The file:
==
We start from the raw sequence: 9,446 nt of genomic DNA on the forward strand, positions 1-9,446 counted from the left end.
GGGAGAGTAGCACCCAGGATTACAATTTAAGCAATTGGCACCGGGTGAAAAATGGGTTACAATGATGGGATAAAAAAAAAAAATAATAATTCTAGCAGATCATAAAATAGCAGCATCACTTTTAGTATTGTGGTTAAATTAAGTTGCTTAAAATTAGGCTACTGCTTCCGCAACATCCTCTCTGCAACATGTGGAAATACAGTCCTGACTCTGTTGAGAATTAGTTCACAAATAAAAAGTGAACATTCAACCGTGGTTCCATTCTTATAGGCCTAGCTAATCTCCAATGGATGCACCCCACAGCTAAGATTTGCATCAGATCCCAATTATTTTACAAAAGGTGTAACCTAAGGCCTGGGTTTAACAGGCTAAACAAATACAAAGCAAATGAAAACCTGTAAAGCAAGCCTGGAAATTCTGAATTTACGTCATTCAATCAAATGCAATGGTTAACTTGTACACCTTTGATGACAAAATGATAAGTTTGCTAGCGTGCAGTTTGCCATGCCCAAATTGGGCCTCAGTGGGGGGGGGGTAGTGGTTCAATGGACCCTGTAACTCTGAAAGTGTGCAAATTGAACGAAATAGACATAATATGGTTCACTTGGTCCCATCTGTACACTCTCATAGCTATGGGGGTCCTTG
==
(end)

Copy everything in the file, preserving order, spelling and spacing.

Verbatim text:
We start from the raw sequence: 9,446 nt of genomic DNA on the forward strand, positions 1-9,446 counted from the left end.
GGGAGAGTAGCACCCAGGATTACAATTTAAGCAATTGGCACCGGGTGAAAAATGGGTTACAATGATGGGATAAAAAAAAAAAATAATAATTCTAGCAGATCATAAAATAGCAGCATCACTTTTAGTATTGTGGTTAAATTAAGTTGCTTAAAATTAGGCTACTGCTTCCGCAACATCCTCTCTGCAACATGTGGAAATACAGTCCTGACTCTGTTGAGAATTAGTTCACAAATAAAAAGTGAACATTCAACCGTGGTTCCATTCTTATAGGCCTAGCTAATCTCCAATGGATGCACCCCACAGCTAAGATTTGCATCAGATCCCAATTATTTTACAAAAGGTGTAACCTAAGGCCTGGGTTTAACAGGCTAAACAAATACAAAGCAAATGAAAACCTGTAAAGCAAGCCTGGAAATTCTGAATTTACGTCATTCAATCAAATGCAATGGTTAACTTGTACACCTTTGATGACAAAATGATAAGTTTGCTAGCGTGCAGTTTGCCATGCCCAAATTGGGCCTCAGTGGGGGGGGGGTAGTGGTTCAATGGACCCTGTAACTCTGAAAGTGTGCAAATTGAACGAAATAGACATAATATGGTTCACTTGGTCCCATCTGTACACTCTCATAGCTATGGGGGTCCTTG